This question didn’t much interest me
until after my hearing and eyesight
got so bad that what had been merely
something the excessively erudite
discussed when they were bored became a test
of my sanity. Then the gunshots from
up the street turned out to be a truck’s
backfiring, the open pit at the bottom
of a staircase became a shadow I could
actually step on without falling into hell,
and the end table where I set my cold
glass of beer never existed at all.
Old age tells you if you’re an idiot
or a saint. Either way you won’t like it.
Is Nothing Sacred Anymore?
The bunny that dashed across our street just
before dawn this morning–a fast moving
rabbit shadow that crackled with holiness
for two blinks of my eyes. In Bruce Springsteen’s
“Growing Up,” there’s a drum solo that makes
me weepy with joy, and in Duke Ellington’s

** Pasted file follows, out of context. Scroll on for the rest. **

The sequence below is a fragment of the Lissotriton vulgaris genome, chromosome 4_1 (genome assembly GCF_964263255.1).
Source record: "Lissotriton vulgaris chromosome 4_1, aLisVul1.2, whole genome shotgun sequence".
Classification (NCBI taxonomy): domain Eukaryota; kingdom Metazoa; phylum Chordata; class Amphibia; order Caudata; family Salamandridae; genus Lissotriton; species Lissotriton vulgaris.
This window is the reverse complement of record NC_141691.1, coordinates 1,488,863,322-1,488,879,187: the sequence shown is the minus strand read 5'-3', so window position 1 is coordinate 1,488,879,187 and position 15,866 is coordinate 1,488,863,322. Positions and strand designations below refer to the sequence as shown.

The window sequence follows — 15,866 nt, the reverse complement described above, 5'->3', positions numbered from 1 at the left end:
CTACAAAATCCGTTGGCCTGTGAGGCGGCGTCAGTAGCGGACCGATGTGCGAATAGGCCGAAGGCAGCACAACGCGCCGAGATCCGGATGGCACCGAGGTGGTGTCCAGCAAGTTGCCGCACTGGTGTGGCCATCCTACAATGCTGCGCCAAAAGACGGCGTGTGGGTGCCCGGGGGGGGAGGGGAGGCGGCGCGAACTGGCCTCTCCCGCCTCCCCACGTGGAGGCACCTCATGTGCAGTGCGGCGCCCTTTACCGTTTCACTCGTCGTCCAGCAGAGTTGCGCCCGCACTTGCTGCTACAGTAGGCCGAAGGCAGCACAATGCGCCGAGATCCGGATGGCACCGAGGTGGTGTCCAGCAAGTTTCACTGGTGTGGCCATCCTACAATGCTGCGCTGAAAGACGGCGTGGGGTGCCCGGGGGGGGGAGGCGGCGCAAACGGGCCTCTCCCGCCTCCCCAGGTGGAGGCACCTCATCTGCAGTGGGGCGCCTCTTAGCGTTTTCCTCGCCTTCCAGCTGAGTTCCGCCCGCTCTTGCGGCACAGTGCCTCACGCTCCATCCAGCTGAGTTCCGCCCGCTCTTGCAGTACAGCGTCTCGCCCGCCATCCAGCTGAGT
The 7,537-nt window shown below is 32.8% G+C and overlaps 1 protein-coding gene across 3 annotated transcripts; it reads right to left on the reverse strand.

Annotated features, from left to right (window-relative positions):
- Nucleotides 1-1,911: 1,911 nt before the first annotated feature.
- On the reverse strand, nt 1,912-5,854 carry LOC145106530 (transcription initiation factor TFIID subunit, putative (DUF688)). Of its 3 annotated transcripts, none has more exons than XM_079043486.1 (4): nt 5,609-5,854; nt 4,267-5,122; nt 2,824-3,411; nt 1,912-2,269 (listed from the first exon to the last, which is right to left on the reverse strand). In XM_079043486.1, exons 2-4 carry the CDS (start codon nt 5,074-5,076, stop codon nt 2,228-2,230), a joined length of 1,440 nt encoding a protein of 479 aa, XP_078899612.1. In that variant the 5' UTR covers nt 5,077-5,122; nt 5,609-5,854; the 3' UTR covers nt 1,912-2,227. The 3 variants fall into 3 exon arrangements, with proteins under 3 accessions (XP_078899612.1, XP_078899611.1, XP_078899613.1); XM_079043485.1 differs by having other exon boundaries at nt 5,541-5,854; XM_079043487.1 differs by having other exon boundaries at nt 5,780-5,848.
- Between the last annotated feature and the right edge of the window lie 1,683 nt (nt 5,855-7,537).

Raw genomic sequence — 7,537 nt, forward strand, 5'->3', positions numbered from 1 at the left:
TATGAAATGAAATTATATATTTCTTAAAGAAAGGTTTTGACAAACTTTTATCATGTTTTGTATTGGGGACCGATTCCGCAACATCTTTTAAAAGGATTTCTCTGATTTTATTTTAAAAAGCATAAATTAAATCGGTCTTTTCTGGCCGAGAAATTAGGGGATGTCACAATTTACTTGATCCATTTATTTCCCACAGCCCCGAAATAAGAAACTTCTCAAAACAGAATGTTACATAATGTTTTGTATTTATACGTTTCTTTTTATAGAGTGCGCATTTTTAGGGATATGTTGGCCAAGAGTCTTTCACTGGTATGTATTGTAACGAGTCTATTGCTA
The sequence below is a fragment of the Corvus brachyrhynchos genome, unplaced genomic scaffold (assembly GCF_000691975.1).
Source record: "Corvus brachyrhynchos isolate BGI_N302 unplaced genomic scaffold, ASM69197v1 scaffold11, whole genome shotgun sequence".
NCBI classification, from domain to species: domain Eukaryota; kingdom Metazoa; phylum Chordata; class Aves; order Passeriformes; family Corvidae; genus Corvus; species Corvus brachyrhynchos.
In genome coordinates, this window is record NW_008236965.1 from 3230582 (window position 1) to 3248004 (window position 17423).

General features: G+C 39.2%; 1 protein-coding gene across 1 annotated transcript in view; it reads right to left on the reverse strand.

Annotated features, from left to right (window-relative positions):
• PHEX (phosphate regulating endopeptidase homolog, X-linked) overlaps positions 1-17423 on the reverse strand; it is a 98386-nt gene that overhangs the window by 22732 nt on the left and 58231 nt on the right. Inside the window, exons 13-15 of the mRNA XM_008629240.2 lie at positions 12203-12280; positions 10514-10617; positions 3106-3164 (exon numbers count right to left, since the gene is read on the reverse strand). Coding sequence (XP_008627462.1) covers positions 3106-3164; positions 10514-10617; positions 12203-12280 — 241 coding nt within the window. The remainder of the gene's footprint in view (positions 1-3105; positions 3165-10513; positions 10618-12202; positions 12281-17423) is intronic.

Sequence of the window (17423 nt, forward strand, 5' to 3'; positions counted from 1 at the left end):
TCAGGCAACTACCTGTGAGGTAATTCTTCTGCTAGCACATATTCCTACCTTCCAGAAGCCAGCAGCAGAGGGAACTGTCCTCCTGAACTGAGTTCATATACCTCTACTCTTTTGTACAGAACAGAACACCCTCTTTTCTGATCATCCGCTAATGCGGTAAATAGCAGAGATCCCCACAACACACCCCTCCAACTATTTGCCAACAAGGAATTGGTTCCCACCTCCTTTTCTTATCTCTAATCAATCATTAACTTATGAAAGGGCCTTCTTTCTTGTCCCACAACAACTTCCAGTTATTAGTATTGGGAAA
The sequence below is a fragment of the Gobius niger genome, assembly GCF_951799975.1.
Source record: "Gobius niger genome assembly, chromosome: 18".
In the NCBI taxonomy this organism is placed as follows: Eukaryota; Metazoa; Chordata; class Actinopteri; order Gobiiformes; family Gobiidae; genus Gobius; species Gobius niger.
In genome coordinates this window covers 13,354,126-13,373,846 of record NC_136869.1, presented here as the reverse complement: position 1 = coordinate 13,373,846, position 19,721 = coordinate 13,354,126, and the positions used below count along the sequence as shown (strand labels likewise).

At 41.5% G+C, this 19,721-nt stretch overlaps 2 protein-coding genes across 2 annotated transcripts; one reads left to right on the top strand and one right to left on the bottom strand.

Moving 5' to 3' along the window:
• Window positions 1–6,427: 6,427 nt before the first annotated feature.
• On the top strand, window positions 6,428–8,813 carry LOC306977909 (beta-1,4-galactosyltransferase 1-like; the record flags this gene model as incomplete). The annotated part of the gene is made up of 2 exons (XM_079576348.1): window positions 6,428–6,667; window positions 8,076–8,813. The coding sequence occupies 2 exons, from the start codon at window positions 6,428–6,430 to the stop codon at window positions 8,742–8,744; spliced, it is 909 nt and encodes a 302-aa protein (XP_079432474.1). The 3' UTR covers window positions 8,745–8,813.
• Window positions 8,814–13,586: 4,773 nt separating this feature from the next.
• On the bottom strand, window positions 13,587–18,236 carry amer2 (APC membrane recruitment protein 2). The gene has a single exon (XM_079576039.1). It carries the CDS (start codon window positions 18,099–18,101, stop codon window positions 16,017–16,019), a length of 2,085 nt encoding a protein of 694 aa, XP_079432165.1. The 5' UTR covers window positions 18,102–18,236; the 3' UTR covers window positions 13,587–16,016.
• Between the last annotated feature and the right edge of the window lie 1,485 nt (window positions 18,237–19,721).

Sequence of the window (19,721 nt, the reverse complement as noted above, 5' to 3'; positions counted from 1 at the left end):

“Take the A Train,” when the brass section kicks
in, that energy rattles my skeleton,
and when I visit “Girl with a Red Hat,”
time stops for me so that other viewers
have to navigate around the pillar of salt
I’ve become. My problem is the reverse
of yours–there’s no shortage of sacred,
it’s everywhere. I try not to be scared.
David Huddle teaches at the Bread Loaf School of English and in the Rainier Writing Workshop. His fiction, poetry, and essays have appeared in The American Scholar, Esquire, The New Yorker, Harper’s, Poetry, Shenandoah, Agni, Plume, and The Georgia Review. In 2012 his novel Nothing Can Make Me Do This won the Library of Virginia Award for Fiction, and his collection Black Snake at the Family Reunion won the Pen New England Award for Poetry. Huddle’s novel The Faulkes Chronicle appeared from Tupelo Press in Fall 2014; his most recent poetry collection, Dream Sender, was published by LSU Press in Fall 2015; and his new novel, My Immaculate Assassin, was published by Tupelo Press in September 2016.